Textbook Notes (280,000)
CA (160,000)
WLU (9,000)
PS (2,000)
PS101 (400)
Chapter 4

PS101 Chapter Notes - Chapter 4: Adult Stem Cell, Tachycardia, Peripheral Nervous System

Course Code
Lawrence Murphy

This preview shows page 1. to view the full 5 pages of the document.
Chapter 4- the brain: source of mind and self
The central nervous system:
o Central nervous system (CNS) receives, processes, interprets, and stores incoming sensory information (sends
out messages to muscles, glands, organs)
o Peripheral nervous system (PNS)- handles input and output from the CNS (all portions of nervous system
outside brain and spinal cord)
o Spinal cord- bridge between brain and parts o body below neck, spinal nerves protected by spinal column
(enables spinal reflexes)
Peripheral Nervous System
o Contains two subdivisions (messages carried through sensory and motor nerves)
o Somatic nervous system nerves connected to sensory receptors and skeletal muscles
o Autonomic nervous system regulates functioning of blood vessels, glands, internal organs- contains sympathetic
(mobilize- increased heart rate etc.) and parasympathetic (conserve- decreased heart rate etc.) division
Communication in the nervous system
o Nervous system made up of…
Neurons: cells that conduct electrochemical signals; basic unit of nervous system
Glia: cells that support, nurture and insulate neurons, remove debris when neurons die, enhance formation
and maintenance of neural connections, and modify neural function
Structure of the neuron
o Approximately 100 billion neurons in the brain
Branch like fibres that receive information from other neurons and transmit towards cell
Cell body
Keeps neuron alive and plays key role in determining whether neuron will “fire
Extending fibre that conducts impulse away from cell body and transmits to other cells
Branches at end called axon terminals
May be collected in bundles called nerves
Myelin sheath
Many axons insulated by surrounding layer of fatty material
In CNS, this is made up of glial cells
Constrictions in covering nodes divide myelin into segments
Purpose to speed conduction of neural impulses and prevent interference from neighboring
Neutron in the news
o Neurogenesis: production of new neurons from immature stem cells
o Stem cells :
o Immature cells that renew themselves and have potential to develop into mature cells
o Stem cells from early embryos can develop into any cell type
o Stem cell research
o Embryonic stem cells can differentiate into any type of cell; adult stem cells limited
o Use is controversial and surrounded by ethical debates regarding extraction*
You're Reading a Preview

Unlock to view full version

Only page 1 are available for preview. Some parts have been intentionally blurred.

o Most promising in developing treatments fro cancer, blood, organ, and brain disorders (ex. Parkinson’s)
o Canadian researchers have had some success with adult stem cells transforming to brain cells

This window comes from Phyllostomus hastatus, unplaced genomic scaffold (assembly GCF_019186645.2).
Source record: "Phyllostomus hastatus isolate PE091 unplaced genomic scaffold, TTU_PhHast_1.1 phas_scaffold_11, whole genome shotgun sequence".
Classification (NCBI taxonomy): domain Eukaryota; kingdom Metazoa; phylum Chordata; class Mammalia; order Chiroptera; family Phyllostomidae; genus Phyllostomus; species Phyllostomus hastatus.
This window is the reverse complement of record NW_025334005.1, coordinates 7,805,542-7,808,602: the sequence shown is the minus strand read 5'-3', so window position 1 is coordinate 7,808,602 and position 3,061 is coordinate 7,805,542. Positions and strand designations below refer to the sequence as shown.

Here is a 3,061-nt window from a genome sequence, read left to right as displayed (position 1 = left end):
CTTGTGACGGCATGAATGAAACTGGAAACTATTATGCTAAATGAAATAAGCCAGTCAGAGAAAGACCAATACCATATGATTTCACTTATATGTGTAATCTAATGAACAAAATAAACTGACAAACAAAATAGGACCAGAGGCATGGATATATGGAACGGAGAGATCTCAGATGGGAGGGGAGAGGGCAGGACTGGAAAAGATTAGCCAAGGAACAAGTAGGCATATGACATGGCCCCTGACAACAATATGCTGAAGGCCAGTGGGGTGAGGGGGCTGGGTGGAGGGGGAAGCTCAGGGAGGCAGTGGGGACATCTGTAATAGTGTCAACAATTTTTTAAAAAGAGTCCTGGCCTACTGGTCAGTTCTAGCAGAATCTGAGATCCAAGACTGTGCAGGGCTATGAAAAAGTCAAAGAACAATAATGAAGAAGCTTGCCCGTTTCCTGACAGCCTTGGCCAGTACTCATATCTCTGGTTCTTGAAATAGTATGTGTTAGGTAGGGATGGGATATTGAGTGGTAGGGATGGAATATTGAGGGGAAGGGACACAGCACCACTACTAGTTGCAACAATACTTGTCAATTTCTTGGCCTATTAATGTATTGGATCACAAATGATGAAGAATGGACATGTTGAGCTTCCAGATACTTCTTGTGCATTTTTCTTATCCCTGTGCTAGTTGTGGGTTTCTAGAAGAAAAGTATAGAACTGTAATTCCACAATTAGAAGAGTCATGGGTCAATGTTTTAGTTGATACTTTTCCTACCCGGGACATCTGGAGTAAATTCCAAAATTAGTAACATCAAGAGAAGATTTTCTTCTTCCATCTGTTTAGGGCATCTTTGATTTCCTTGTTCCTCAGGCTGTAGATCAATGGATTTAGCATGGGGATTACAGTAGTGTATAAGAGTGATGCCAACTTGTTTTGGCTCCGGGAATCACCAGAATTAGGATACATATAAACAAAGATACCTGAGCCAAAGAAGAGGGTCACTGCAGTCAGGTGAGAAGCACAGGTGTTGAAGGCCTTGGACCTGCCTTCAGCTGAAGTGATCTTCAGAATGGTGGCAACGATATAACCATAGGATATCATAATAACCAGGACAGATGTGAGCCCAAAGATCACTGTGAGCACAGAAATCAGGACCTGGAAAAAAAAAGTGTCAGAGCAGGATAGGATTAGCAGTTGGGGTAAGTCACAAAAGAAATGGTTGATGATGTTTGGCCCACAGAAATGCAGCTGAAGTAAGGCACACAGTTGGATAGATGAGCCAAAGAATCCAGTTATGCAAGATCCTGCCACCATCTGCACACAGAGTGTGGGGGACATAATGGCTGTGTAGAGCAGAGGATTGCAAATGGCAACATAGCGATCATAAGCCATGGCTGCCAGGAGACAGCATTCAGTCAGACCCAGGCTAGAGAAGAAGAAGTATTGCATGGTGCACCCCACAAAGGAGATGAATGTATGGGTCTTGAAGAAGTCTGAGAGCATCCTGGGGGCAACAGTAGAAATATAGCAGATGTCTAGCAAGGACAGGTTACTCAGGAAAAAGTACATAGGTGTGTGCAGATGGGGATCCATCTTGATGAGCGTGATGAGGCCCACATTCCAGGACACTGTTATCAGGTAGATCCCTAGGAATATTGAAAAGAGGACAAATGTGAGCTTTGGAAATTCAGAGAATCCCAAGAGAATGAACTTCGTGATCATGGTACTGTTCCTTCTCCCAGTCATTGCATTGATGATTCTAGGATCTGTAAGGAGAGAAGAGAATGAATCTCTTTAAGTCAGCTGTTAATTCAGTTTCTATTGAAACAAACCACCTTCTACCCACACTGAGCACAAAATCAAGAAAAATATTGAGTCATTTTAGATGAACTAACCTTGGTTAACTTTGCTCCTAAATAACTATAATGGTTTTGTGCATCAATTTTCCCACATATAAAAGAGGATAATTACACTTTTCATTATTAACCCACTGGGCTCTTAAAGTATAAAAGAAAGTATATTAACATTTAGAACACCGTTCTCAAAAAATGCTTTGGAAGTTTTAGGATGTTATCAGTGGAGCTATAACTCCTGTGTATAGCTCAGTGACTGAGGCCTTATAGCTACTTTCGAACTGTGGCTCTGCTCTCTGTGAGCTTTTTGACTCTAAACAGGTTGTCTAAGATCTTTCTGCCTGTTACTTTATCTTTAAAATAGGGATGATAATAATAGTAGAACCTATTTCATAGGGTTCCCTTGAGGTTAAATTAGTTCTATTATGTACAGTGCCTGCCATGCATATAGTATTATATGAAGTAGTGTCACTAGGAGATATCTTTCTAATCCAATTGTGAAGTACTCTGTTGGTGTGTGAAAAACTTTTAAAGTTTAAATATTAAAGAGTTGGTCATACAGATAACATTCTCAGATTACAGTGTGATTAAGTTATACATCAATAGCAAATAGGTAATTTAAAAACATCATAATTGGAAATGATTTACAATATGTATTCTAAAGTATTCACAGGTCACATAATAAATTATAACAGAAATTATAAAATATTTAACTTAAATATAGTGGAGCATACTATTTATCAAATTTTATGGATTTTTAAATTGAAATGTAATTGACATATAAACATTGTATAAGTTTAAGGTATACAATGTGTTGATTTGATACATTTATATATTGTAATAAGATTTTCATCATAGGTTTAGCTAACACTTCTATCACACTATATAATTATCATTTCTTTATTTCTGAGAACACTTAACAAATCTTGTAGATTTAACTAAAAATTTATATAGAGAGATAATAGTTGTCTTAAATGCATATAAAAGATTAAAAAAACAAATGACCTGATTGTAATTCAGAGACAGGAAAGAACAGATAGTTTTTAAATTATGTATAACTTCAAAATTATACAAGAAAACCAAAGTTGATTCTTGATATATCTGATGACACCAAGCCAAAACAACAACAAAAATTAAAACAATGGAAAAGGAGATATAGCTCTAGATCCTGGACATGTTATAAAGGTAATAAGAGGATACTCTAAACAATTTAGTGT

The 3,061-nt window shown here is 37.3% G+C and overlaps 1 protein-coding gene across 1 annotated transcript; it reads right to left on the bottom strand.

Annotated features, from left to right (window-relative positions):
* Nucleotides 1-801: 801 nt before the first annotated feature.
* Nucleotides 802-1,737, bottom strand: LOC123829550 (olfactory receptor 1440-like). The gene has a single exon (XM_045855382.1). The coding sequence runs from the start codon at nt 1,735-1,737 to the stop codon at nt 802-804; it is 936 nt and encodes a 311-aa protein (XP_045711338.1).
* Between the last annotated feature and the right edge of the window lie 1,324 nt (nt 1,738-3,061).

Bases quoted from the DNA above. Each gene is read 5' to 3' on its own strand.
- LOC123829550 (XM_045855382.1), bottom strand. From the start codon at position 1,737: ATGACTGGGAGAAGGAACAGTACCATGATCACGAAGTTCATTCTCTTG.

How neurons communicate
o No direct contact between neurons
o Communicate through synapse- includes axon terminal, synaptic cleft, and receptor sites in membrane of
receiving cell
o Communication occurs through electrical and chemical signals
o Stimulation causes change in charge between inside and outside of cell
o Inflow of sodium ions causes and action potential
o Synaptic vesicles release chemicals called neurotransmitters
o Neurotransmitters bind to receptor sites on receiving neuron and causes changes in cell membrane
o Excitatory changes: voltage shift in positive direction (increases probability of receiving neuron firing)
o Inhibitory changes: a voltage shift in negative direction (decreases probability of receiving neuron firing)
Brain plasticity
o Plasticity:
o Brains ability to change and adapt in response to experience (reorganizing or growing new neural
o Behavioral deficits that occur as result of brain damage may be lessened by enriching environments
people live in
Chemical messengers
o Neurotransmitters
o Chemical substance that is released by transmitting neuron at synapse and that alters activity of a
receiving neuron
o Neurotransmitters and their different effects:
sleep, appetite, sensry perception, temperature regulation, pain suppression, mood
voluntary movement, learning, memory, emotion, pleasure or reward, response to
muscle action, cognitive functioning, memory and emotion
Increased heart rate, slowed intestinal activity during stress, learning, memory,
dreaming, waking, emotion
Major inhibitory neurotransmitter
Major excitatory neurotransmitter in brain
Chemical substances in nervous sytem that are similar in structure and action to opiates
Involved in pain reduction, pleasure and memory
Technically known as endogenous opioid
Chemical substances, secreted by organs called endocrine glands that affect functioning
of other organs
Regulate growth, metabolism, sexual development and behavior etc.
Major hormones:
melatonin- regulate daily biological rhythms, sleep
Oxytocin- childbirth contractions, milk ejection
Adrenal hormones- emotion, stress, epinephrine
Sex hormones- androgens and estrogens
You're Reading a Preview

Unlock to view full version